Jose Emilio Pacheco

March 10th, 2008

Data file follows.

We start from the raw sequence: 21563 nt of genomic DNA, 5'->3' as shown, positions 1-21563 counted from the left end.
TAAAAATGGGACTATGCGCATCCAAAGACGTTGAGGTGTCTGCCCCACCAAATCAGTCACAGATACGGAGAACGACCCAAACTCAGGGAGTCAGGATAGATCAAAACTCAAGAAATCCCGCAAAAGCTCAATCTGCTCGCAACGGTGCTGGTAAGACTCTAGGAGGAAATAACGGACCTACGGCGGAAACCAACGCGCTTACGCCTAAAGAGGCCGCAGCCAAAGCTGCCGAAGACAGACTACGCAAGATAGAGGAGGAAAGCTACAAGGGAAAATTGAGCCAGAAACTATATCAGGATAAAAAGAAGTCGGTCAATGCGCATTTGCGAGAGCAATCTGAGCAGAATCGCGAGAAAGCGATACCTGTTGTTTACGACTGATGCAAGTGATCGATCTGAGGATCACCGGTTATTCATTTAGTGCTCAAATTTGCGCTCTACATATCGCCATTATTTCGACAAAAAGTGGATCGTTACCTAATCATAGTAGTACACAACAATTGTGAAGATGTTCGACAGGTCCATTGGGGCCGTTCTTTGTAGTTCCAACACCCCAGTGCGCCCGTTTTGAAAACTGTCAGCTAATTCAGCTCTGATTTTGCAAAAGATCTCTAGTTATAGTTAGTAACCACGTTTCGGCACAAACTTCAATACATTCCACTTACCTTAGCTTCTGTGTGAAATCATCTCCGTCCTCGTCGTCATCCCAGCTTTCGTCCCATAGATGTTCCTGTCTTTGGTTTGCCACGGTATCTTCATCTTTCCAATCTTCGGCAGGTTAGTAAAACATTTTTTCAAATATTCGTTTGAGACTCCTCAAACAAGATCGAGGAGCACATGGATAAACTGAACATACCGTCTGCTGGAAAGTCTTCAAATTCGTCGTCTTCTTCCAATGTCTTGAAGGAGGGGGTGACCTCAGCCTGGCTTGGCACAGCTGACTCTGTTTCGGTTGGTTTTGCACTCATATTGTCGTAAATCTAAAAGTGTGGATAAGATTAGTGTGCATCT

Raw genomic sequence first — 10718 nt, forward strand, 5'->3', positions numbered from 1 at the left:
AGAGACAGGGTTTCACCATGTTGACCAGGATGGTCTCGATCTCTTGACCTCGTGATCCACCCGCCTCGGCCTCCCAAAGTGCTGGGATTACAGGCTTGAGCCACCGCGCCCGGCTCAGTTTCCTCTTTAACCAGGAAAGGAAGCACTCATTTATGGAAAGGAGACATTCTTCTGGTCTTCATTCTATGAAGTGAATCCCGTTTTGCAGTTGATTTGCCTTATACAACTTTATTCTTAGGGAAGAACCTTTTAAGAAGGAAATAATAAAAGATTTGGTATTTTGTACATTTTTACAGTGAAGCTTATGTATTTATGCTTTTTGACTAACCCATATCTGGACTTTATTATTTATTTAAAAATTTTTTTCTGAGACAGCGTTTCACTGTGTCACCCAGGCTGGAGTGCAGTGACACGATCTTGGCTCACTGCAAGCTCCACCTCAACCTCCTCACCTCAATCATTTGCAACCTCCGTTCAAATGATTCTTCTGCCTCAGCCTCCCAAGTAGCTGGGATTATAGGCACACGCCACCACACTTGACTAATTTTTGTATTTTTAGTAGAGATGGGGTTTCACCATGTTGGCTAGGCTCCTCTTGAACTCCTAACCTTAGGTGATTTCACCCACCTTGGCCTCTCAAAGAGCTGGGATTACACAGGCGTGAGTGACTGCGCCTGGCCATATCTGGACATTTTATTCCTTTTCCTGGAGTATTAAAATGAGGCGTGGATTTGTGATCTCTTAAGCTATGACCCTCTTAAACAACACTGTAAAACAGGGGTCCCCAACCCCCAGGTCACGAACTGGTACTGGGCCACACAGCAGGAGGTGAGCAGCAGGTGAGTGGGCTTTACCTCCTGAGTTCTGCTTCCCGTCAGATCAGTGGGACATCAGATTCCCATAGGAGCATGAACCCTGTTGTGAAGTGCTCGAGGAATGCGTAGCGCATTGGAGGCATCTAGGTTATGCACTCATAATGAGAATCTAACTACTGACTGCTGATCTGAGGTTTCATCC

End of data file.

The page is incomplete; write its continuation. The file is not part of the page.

For “No me preguntes como pasa el tiempo (Don’t Ask Me How the Time Goes By)”, I found the general theme of the poetry to be different from the ending.  The start of the poetry seemed to give off a feeling of gloominess and darkness but still giving a hint of hope or happiness.  The ending with the poetry with the titles of animals, however, gave off different feelings.  It used personification and gave metaphors and similes to greatly describe the animals.  The relationship between the speaker and the non-human world seemed to be that off appreciation but also that of cautiousness, telling the reader to take a closer look at the world.  One poem that seemed to stand out to me was “Earth” on page 65.  I like the use of words and how the speaker describes the earth as being composed of all that is dead.  This poem seemed to be one of the darker poems.  For “And So You Go, Never to Come Back”, he continues the theme from before by still using words that pertain to death (dead, dieing, etc) but there are slightly more poems that gives the reader a positive feeling.  In the poem “Niagara Falls” on page 95, the speaker tells of the perpetual waves of water coming down the falls with “From the death of waves spawn others”.  This poem stood out because it was one of the few that told about nature directly and gave off a sense of awe.  Another poem that stood out was “To a girl who died in the sea”.  I enjoyed this poem because it focused on what good can come from death.  With the line ‘Now time which ruins all cannot touch your beauty’, the speaker tells that when the girl died, she will always stay that way.  Her looks, her age, her personality, now set it stone by her death and cannot be changed.  The speaker also tells that her death, although sad, will now make her apart of the sea and she will now contribute to the beauty of the sea.

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